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Lose Weight: Study Reveals a Sad Truth About Exercise and Calories

Whether jogging, cycling or sweating in the gym - more than half of Germans do sports two to three days a week. The motivation behind it is varied: More muscles, better endurance, a healthier heart and many also want to lose weight with this method.

At least for the first three points, the more sport, the better. However, more exercise does not necessarily reduce weight in the long run. At least that is what scientists from the City University of New York claim in an article that appeared in the journal Current Biology in 2016.

Instead of losing weight: the body adjusts to increased calorie requirements

On the basis of a study on more than 300 test persons, the team led by Professor Herman Pontzer found that the body adapts to an increased need for calories and thus works more efficiently. The researchers first became aware of this when studying the eating habits and calorie consumption of the Hadza, an ethnic group from northern Tanzania.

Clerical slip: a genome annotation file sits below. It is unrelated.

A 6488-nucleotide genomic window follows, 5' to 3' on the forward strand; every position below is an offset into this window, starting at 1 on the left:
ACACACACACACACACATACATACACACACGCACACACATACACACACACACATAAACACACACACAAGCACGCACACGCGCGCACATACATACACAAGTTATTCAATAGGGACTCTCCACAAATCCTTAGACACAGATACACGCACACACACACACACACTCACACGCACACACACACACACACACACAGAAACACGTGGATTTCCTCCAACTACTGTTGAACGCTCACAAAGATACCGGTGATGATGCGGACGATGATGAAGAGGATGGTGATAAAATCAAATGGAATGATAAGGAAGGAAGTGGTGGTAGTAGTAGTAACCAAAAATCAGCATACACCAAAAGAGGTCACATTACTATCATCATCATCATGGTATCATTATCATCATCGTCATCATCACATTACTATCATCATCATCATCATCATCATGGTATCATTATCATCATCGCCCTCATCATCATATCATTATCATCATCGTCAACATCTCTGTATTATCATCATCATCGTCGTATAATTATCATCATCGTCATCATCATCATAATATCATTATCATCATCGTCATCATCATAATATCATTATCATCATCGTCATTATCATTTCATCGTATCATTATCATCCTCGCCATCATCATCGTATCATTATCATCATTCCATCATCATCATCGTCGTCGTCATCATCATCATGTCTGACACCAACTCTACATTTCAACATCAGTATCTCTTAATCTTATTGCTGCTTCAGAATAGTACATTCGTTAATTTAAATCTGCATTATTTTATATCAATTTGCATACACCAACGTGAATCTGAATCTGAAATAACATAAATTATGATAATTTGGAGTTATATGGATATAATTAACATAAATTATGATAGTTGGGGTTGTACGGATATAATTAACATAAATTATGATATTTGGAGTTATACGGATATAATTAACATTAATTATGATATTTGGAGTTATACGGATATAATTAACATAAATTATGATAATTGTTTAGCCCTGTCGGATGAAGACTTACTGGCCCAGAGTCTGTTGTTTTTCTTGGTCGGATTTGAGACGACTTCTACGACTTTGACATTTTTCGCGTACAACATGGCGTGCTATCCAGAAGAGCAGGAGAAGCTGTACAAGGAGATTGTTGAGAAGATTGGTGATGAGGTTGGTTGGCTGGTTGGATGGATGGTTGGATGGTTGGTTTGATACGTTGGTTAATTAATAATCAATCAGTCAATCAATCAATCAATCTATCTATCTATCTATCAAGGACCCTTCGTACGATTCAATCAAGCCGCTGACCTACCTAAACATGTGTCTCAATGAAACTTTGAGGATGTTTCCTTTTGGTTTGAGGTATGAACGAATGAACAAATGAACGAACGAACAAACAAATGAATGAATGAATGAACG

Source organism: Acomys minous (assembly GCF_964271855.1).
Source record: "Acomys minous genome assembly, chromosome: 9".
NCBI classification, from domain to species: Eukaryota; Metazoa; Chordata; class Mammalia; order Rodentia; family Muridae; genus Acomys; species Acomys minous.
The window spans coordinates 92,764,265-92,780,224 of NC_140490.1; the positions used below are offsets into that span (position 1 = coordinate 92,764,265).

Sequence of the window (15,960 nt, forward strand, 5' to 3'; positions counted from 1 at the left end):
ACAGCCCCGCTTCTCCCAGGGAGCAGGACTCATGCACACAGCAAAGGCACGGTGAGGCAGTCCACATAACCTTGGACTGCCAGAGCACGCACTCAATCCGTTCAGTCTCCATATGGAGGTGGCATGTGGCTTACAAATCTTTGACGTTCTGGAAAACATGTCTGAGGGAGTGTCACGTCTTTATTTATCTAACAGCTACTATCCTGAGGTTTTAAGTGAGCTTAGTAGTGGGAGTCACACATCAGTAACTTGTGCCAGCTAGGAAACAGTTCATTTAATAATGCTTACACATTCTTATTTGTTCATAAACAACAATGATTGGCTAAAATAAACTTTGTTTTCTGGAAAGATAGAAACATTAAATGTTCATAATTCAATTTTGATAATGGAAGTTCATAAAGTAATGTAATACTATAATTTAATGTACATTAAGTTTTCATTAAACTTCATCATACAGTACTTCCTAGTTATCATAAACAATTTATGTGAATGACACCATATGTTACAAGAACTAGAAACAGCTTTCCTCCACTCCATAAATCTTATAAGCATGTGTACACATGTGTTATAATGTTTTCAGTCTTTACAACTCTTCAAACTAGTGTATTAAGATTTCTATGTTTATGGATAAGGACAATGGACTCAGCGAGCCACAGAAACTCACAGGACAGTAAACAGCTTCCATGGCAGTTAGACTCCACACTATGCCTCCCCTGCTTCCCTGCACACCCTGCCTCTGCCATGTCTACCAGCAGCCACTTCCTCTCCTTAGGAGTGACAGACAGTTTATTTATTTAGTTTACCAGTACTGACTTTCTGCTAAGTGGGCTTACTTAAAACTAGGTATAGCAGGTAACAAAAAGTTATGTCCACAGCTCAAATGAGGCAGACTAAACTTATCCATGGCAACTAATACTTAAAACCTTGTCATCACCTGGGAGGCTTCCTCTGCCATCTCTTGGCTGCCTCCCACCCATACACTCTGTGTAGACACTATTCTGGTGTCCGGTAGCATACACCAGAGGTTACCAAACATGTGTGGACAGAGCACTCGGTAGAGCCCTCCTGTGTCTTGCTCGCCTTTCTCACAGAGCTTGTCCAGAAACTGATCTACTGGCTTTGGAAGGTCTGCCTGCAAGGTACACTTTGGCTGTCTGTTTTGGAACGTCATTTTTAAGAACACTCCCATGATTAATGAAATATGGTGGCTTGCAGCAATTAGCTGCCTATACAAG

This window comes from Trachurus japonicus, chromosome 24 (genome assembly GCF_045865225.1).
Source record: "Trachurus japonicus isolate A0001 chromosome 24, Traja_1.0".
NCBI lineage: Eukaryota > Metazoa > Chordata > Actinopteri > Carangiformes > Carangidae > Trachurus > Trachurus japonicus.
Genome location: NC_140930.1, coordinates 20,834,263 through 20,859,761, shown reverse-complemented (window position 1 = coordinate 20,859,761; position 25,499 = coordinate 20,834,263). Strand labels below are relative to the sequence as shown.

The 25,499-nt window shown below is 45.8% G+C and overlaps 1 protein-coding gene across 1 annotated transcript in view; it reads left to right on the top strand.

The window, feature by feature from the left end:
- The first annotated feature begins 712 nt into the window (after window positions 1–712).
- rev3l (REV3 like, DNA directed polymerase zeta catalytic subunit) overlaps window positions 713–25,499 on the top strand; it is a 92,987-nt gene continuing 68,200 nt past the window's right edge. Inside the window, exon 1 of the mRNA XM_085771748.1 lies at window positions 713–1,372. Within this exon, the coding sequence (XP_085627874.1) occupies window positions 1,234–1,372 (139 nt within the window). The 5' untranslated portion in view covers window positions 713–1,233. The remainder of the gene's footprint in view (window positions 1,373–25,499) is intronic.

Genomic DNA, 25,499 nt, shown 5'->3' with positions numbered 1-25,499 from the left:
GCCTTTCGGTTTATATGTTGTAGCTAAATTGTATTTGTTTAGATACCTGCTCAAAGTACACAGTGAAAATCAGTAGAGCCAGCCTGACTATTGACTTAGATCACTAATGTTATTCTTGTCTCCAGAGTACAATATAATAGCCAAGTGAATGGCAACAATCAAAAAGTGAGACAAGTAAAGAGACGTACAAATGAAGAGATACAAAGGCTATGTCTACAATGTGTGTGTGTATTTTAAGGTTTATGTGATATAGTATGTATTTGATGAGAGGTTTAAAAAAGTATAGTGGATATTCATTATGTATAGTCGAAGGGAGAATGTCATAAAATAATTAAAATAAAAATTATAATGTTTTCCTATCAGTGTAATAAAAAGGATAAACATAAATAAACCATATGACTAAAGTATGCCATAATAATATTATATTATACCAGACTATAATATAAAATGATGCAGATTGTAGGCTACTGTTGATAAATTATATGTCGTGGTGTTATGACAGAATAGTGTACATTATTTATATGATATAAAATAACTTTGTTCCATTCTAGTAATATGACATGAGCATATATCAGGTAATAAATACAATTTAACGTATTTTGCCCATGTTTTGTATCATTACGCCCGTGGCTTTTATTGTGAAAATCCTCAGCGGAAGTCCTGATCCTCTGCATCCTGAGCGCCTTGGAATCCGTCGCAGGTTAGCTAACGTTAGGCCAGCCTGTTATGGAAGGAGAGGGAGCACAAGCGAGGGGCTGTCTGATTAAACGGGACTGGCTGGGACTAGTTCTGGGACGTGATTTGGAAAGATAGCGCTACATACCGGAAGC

Traditionally they are often on the hunt and do heavy physical work. The Hadza should therefore have a significantly higher energy requirement than people in the western world. In fact, their energy needs are not that different from those of Europeans or Americans.

As part of their study, Pontzer and his colleagues found that energy consumption is not directly linked to physical activity. So you don't burn double the amount of calories by doing twice the amount of exercise. So nothing to do with exercise and weight loss?

Physically active people do not consume more calories

In fact, the energy consumption seems to be saturated: physically active people consume as many calories as people who are not really active in sports. The researchers suspect that the body tries to keep the nutritional requirements in a certain range by increasing the efficiency of its energy utilization, even under high physical strain.

Also read: "Personal trainer: you only have to know these three rules in order to lose weight successfully"

However, Pontzer does not question that physical activity is healthy: “Exercise is extremely important for your health. That is the first thing I answer when asked what impact the study has on the importance of physical activity. ”His work does not change that. It is only time to reject the assumption that more physical activity also means higher calorie consumption.